Bully Will Be Released Without a Rating
The decision comes after the Motion Picture Association of America (MPAA) refused to change its initial R rating, which drew controversy and attention because it would have limited the film's audience as viewers under 17 would have to be accompanied by adults to see the film.
The MPAA granted the film, due out March 30, its R rating because of strong language.
"The small amount of language in the film that's responsible for the ‘R’ rating is there because it's real," Bully's director Lee Hirsch said in a statement Monday.
"It's what the children who are victims of bullying face on most days. All of our supporters see that, and we're grateful for the support we've received across the board. I know the kids will come, so it's up to the theaters to let them in."
A Michigan high school student, Katy Butler, started a petition last month to change the film's R rating to PG-13 on Change.org. Butler has suffered a broken finger at the hands of school bullies – and earned support from 26 members of Congress in addition to those who signed her online petition.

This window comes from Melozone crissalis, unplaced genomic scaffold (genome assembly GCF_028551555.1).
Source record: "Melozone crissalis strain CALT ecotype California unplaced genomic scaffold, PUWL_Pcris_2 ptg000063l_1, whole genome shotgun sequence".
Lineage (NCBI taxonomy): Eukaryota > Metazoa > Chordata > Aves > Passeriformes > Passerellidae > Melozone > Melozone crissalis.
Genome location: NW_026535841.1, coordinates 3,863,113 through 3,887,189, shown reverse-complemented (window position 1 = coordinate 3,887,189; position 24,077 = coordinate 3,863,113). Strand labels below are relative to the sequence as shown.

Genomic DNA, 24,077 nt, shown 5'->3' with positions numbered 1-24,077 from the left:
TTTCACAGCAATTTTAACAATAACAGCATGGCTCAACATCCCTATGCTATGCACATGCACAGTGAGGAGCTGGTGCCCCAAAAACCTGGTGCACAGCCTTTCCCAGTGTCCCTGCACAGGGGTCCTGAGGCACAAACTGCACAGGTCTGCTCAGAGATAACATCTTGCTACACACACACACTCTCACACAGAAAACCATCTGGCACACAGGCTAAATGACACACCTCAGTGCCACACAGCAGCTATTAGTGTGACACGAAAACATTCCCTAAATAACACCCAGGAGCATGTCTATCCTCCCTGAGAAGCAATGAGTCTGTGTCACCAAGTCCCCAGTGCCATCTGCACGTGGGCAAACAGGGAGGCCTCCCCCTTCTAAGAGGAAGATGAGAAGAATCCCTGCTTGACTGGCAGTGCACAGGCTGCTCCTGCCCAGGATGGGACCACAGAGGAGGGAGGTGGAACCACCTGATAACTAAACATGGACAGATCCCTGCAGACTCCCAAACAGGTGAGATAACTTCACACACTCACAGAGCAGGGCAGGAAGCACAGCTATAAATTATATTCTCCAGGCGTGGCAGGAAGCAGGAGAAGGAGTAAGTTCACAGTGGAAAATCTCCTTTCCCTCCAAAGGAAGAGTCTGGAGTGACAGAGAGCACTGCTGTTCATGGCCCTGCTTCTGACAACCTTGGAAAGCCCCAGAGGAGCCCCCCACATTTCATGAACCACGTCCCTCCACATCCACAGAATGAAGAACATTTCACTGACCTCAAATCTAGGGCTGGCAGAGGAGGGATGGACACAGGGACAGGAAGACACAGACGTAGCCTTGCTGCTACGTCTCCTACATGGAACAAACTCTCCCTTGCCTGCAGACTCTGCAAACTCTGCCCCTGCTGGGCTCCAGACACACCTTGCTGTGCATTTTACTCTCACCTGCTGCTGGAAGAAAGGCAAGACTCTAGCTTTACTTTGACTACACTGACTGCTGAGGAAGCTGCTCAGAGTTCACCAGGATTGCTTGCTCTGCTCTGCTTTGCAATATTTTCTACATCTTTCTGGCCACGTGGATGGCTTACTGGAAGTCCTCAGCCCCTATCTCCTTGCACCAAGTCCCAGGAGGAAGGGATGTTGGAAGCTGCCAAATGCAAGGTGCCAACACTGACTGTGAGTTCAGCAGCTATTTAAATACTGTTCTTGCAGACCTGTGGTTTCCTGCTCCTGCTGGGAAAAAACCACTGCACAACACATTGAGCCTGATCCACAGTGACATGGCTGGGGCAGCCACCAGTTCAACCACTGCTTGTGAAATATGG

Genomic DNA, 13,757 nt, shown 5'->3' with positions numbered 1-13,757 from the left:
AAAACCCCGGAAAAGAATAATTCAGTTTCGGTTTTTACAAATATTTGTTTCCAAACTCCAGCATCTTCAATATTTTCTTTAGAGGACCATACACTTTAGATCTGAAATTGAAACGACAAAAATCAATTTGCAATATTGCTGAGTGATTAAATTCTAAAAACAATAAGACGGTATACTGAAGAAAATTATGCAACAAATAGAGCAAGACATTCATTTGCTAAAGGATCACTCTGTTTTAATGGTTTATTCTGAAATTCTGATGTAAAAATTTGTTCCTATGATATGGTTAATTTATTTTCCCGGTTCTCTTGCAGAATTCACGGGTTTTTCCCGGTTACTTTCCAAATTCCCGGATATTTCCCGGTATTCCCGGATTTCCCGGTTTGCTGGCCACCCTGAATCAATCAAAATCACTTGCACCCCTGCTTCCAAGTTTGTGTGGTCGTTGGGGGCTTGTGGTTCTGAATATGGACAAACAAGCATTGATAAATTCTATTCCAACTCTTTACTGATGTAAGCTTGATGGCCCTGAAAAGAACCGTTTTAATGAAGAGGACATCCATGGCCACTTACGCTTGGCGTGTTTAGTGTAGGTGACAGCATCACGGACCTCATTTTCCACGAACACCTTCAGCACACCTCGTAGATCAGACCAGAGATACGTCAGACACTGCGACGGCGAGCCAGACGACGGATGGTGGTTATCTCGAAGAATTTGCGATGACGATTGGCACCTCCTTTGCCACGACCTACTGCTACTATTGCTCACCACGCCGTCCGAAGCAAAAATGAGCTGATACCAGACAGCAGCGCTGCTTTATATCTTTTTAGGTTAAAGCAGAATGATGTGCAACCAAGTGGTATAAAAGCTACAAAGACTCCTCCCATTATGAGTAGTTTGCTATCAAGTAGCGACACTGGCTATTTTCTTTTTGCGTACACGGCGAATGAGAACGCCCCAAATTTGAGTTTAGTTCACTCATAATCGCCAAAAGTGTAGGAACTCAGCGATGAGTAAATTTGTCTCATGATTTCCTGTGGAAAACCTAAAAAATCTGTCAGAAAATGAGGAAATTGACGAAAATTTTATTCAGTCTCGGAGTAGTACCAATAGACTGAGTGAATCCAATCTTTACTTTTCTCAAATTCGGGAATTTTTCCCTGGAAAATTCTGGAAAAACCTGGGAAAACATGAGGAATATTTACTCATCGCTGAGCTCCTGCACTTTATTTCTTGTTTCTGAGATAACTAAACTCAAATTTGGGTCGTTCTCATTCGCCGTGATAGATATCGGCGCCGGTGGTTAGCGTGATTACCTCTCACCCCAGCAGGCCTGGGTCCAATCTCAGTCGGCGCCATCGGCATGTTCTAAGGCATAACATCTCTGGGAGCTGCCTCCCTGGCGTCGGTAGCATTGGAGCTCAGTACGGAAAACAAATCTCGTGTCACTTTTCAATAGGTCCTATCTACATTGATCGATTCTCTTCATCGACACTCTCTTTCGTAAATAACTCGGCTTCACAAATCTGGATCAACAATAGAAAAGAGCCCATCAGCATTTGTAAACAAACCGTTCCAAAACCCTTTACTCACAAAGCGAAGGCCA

"The brief use of explicit language in this film reflects what so many kids hear each day in school when they’re being bullied," Butler said in a statement. "The MPAA said they wouldn’t drop the 'R' rating unless this language was removed, but nothing can remove it from the halls and playgrounds of schools where bullied students hear it each day, except education and exposure."
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